Skip to main content

Top Receivers in NFL Draft: Michael Pittman

USC’s Michael Pittman, whose father played in the NFL, checks in at No. 9 in our ranking of the top receivers in the NFL Draft.
  • Author:
  • Publish date:

USC’s Michael Pittman, whose father played in the NFL, checks in at No. 9 in our ranking of the top receivers in the NFL Draft.

Michael Pittman Jr.’s got a long way to go to catch up to his father.

In 11 NFL seasons as a running back for the Cardinals, Buccaneers and Broncos, Michael Pittman Sr. piled up more than 9,100 yards from scrimmage and scored 33 touchdowns. In the 37th Super Bowl with Tampa Bay, he rushed for 124 yards – the fourth-best day of 158 career games.

Where Pittman Jr. almost certainly will beat his father is in the draft. Pittman Sr. was a fourth-round pick in 1998; Pittman Jr. almost certainly will be drafted at least a round earlier.

“There’s not a lot of minuses” to being the son of a former NFL player, Pittman Jr. said at the Scouting Combine. “The only minus is probably the fact my dad was gone a lot at work. But there’s a lot of pluses. He coaches me up about stuff like this. He’s kind of helped me get to this point.”

As a senior at USC, Pittman caught 101 passes for 1,275 yards and 11 touchdowns to earn second-team All-American and be a finalist for the Biletnikoff Award as the nation’s top receiver. He topped 100 yards in four of his last five regular-season games with six touchdowns. That gave him a four-year total of 171 catches for 2,519 yards and 19 scores.

“He’s never really put pressure on us. He just lets us play,” Pittman said. “He’s never forced us to play football. He’s never made us go run routes, go work out. … The greatest lesson is you can never hurt yourself by working as hard as possible. Even if you work hard and fail, you still know, ‘Hey, I did everything possible and it just didn’t happen.’”

At 6-foot-4 and 223 pounds, Pittman ran his 40 in 4.52 seconds – a darned good number for a guy who is closer in size to a traditional tight end than a traditional receiver. With his size and strength, he hauled in 12-of-22 passes thrown 20-plus yards downfield.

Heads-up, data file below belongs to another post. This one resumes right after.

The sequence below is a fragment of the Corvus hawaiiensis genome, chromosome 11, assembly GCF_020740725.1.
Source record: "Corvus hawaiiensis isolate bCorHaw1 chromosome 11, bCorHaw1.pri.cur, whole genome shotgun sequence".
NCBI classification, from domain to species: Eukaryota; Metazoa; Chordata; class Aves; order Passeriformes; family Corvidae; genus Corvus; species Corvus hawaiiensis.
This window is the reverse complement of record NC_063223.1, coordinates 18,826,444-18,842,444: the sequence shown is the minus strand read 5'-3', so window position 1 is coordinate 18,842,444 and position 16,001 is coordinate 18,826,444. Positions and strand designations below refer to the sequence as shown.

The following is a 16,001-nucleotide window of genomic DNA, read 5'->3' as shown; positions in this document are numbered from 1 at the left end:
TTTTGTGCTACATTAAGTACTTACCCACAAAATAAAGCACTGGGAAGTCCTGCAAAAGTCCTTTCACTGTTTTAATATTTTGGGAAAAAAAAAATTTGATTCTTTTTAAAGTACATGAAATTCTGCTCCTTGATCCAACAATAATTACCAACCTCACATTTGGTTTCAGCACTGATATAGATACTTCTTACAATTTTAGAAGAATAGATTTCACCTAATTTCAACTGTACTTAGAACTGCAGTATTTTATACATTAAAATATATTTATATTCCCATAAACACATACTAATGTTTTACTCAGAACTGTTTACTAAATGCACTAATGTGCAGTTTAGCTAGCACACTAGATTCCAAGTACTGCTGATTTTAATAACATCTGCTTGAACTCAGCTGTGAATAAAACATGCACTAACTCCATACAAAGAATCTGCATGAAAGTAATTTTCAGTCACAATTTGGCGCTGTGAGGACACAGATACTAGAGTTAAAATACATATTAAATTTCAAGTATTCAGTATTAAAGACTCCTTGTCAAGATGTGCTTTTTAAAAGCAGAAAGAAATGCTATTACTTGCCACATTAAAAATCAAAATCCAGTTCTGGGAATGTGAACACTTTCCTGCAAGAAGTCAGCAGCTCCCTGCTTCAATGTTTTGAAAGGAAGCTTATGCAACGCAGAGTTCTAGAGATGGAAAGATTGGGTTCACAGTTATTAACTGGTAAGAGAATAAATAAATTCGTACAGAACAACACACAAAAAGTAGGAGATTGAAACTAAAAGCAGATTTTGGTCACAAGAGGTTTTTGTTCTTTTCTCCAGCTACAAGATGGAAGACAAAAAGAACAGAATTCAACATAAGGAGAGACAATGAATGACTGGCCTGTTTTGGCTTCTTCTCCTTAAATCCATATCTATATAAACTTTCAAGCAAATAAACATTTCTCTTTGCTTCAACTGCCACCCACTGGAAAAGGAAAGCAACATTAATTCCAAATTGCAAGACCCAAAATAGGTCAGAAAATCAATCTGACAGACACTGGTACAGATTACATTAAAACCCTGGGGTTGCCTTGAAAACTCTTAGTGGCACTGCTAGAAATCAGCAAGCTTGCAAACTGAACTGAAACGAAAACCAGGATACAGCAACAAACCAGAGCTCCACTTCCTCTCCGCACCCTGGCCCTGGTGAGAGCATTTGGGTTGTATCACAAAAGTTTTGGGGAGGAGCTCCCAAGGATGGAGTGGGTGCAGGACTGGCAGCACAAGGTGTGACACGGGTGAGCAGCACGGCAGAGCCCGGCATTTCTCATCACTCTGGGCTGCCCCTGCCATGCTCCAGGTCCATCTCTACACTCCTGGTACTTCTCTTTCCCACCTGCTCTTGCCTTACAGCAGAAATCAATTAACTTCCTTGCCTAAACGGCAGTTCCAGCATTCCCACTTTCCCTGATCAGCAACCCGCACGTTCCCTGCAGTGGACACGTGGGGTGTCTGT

“I think I have the ability to move well,” he said. “I’ve got quickness and strong hands. And I have great body control. That helps me at the catch point.”

What we like

If you’re looking for a big receiver, there’s not much to dislike. He’s got size and he knows how to use it, whether it’s using his physicality to get open, making contested catches or breaking tackles (14). Moreover, of our top 32 receivers, he finished sixth in drop rate at 2.7 percent and tied for eighth by reeling in 90 percent of catchable passes. “I just went in my senior year and I didn’t just want to be the guy who gets open by pushing people around and throwing people around. I wanted to show skill and a finesse side.”

What we don’t like

Despite the pedigree and physical traits, he wasn’t a big factor in the USC offense until his senior season. Like most big guys, he’s not a great route-runner. And because he’s so big, he rarely saw press coverage. 

Scroll to Continue


Bill Huber’s Top Receivers

No. 1: Alabama’s Jerry Jeudy

No. 2: Alabama’s Henry Ruggs

No. 3: Oklahoma’s CeeDee Lamb

No. 4: LSU’s Justin Jefferson

No. 5: Baylor’s Denzel Mims

No. 6: Clemson’s Tee Higgins

No. 7: Arizona State’s Brandon Aiyuk

No. 8: Colorado’s Laviska Shenault

No. 9: USC’s Michael Pittman

No. 10: Texas’ Devin Duvernay

No. 11: Notre Dame’s Chase Claypool

No. 12: TCU’s Jalen Reagor The New Receiver U.